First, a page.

Last week I read OverDrive’s blog entry about their new browser-based eBook reader OverDrive Read that is due out later this year. At first glance, it looks like it is designed to solve a variety of the problems we’ve had with DRM and awkward downloading. According to their blurb, this new product “enables readers using standard web browsers to enjoy eBooks online and offline without first installing any software or activating their device.” What could be negative about this?
The more I thought about it, the more questions it raised in my mind. Sure, it will be great for Kindle Fires and Nook Tablets, but what about the lowly but extremely popular Nook Simple Touch and the new Nook Simple Touch with Glowlight. Neither of these have web browsers that would support this technology. The same would hold true for the older Kindles. Thus, we’d have one group of patrons who could take advantage of OverDrive Read and another group who would be left behind. This immediately brought up the issue of staff and patron training – and how to reach those patrons affected.
Another part of OverDrive’s blog mentioned that OverDrive Read “will enable publishers, authors and retailers to benefit from more direct engagement with readers and to gather data about how users are discovering, browsing and selecting eBooks…” Hmmmm…. that gathering data bit struck me as a bit strange. Will retailers be able to track our library patrons’ reading tastes? Granted, Amazon does that for their Kindle users, but as a library, I don’t want to be a party to this. I need to find out just exactly how this tracking is done and what will be done to protect our user’s privacy.
In two weeks I’ll be heading off to ALA and will certainly take time to talk with our OverDrive representatives and get additional details about this new product. In the meantime, forgive me if I sound just a bit skeptical. To read the complete blog entry, go to:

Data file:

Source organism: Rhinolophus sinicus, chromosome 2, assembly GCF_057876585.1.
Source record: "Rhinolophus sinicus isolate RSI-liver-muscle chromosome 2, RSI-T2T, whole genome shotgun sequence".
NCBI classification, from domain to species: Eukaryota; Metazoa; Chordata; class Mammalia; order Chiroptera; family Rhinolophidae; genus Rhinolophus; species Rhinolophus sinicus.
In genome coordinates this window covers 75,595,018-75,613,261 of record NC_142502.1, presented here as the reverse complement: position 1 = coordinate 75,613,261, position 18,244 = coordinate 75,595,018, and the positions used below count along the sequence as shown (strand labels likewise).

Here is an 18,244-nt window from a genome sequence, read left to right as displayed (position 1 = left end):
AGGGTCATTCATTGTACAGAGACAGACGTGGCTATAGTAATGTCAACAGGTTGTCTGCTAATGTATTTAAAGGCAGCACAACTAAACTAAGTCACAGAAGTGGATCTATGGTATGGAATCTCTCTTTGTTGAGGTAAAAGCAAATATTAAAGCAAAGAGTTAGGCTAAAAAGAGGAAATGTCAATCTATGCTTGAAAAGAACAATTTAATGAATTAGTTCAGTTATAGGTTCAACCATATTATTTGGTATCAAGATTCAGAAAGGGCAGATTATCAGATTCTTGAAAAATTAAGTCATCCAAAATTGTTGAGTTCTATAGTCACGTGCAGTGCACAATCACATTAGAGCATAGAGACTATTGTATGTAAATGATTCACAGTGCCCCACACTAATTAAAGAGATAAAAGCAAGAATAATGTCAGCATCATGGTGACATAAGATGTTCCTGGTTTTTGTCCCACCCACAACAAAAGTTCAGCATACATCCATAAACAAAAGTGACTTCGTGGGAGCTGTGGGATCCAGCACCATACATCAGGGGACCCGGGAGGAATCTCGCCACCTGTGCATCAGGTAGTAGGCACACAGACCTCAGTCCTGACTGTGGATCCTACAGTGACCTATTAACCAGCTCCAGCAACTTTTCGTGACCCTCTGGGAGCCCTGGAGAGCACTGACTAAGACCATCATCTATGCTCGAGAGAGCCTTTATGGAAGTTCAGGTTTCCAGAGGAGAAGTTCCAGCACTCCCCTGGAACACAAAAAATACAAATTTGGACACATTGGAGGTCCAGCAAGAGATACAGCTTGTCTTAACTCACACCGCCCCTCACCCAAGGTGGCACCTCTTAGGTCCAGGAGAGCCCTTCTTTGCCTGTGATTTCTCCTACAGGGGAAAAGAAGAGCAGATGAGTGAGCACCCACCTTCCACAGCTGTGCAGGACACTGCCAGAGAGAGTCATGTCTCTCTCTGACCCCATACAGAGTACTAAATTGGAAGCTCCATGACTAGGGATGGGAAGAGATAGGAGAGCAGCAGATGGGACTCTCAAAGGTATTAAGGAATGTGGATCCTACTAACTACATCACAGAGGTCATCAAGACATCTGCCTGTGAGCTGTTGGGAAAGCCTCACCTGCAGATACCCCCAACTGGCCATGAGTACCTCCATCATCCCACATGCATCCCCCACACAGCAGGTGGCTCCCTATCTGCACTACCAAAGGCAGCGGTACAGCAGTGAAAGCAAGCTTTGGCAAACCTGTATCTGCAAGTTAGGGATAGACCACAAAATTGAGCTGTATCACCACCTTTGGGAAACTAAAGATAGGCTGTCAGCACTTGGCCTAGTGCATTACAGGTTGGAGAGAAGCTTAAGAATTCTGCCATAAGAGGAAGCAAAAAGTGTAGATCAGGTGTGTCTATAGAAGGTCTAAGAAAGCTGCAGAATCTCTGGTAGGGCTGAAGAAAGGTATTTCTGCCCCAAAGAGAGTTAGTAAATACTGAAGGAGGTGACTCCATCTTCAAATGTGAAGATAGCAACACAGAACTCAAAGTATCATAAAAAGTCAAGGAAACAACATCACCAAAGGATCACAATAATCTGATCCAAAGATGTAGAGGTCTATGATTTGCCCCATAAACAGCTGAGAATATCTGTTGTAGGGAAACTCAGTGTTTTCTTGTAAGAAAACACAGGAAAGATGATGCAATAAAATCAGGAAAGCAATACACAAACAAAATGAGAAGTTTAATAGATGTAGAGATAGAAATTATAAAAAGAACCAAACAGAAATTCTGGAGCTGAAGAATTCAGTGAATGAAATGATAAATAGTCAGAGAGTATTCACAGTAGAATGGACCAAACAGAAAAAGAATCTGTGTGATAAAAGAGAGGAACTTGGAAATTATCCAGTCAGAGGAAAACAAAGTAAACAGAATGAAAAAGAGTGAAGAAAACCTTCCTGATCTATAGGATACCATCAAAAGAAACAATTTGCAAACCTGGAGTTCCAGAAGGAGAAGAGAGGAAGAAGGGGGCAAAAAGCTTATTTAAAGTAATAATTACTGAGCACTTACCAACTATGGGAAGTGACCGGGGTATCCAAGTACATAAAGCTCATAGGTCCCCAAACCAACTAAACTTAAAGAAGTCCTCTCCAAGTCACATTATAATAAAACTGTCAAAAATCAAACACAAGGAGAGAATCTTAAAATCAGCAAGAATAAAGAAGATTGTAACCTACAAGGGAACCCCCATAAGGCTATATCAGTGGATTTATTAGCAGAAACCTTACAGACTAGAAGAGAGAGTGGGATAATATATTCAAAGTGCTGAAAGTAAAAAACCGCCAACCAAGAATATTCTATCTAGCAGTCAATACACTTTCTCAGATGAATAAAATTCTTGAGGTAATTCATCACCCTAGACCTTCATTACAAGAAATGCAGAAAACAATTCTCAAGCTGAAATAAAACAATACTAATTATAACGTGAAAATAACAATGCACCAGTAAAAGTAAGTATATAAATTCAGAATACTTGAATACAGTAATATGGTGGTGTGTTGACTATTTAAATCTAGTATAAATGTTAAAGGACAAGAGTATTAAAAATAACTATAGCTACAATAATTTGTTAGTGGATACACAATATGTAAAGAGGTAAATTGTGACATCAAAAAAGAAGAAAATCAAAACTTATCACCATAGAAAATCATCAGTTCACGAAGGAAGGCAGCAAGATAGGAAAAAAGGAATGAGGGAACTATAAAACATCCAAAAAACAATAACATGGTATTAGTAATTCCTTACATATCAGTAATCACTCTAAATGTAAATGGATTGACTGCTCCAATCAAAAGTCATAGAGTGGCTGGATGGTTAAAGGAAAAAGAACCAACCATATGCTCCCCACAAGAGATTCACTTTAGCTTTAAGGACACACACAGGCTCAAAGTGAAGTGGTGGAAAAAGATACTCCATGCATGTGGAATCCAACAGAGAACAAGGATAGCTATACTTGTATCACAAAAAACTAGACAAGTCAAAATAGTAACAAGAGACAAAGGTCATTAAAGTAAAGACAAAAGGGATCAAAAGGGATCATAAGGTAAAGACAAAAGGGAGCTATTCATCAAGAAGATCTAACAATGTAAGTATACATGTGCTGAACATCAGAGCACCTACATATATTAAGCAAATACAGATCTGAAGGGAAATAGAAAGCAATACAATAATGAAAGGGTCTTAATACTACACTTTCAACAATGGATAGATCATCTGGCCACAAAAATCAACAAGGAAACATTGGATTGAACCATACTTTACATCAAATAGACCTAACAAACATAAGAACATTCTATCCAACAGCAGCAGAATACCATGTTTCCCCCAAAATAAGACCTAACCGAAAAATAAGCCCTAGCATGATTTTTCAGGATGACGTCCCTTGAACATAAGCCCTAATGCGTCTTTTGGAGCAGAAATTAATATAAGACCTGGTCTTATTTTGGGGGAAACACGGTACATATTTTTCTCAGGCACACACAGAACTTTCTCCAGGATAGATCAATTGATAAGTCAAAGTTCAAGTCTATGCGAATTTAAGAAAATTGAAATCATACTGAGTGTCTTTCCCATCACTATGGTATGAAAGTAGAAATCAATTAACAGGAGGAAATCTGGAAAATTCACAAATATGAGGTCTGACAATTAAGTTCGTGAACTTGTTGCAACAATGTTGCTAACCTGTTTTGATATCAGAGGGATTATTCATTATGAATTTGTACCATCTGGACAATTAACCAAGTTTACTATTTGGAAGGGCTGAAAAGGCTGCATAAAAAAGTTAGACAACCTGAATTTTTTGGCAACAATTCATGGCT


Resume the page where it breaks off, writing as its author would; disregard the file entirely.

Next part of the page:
Tomorrow morning I will be speaking at a state-wide conference on “The State of Digital Media – a Practical Look.” When I think about my own view of digital media right now, I want to laugh and simply point out that it’s in a state of confusion. However, my presentation must – and will – focus on the positive advances made over the past years in the variety of digital formats available to our users and the improvements made in mobile devices used to read and play the digital files. If pressed, however, I’m likely to give a few, candid comments about increasing prices, decreasing availability of titles, confusing paths needed to successfully download files, and a variety of other grievances we suffer as users today. Am I just getting older, or less patient with always being on the bleeding edge of new technology?
I remember back twenty or so years ago when I used to work on computers using a command line and DOS. Trying to find information on the Internet meant using GOPHER and very structured queries. I was so thrilled just to be part of the new age of technology that jumping through hoops to make a very slow computer respond to me was only mildly frustrating. When Windows 3.0 was released, I thought I had died and gone to Microsoft heaven. Why is this new digital media driving me to distraction then? I’ve been adapting so well for so long!
I don’t blame the technology itself. Being able to download digital files to read as e-books or listen to as e-audiobooks is a beautiful thing. Having a variety of slick devices to use with the media is also exciting. It’s the constant changing of policies, ways of downloading, publisher rules and restrictions that make this process unlike others I’ve encountered. I’m not totally blaming the publishing companies. I think OverDrive and Amazon.com have made some questionable decisions that resulted in some of the publishers “punishing” the libraries, who have had no voice in what has happened.
So tomorrow, I’ll be positive and honest in my assessment of the “state” of digital media and hope that commercial interests will get together with libraries and find a solution to many of our problems. Until then, I’m afraid it will continue to be a state of confusion.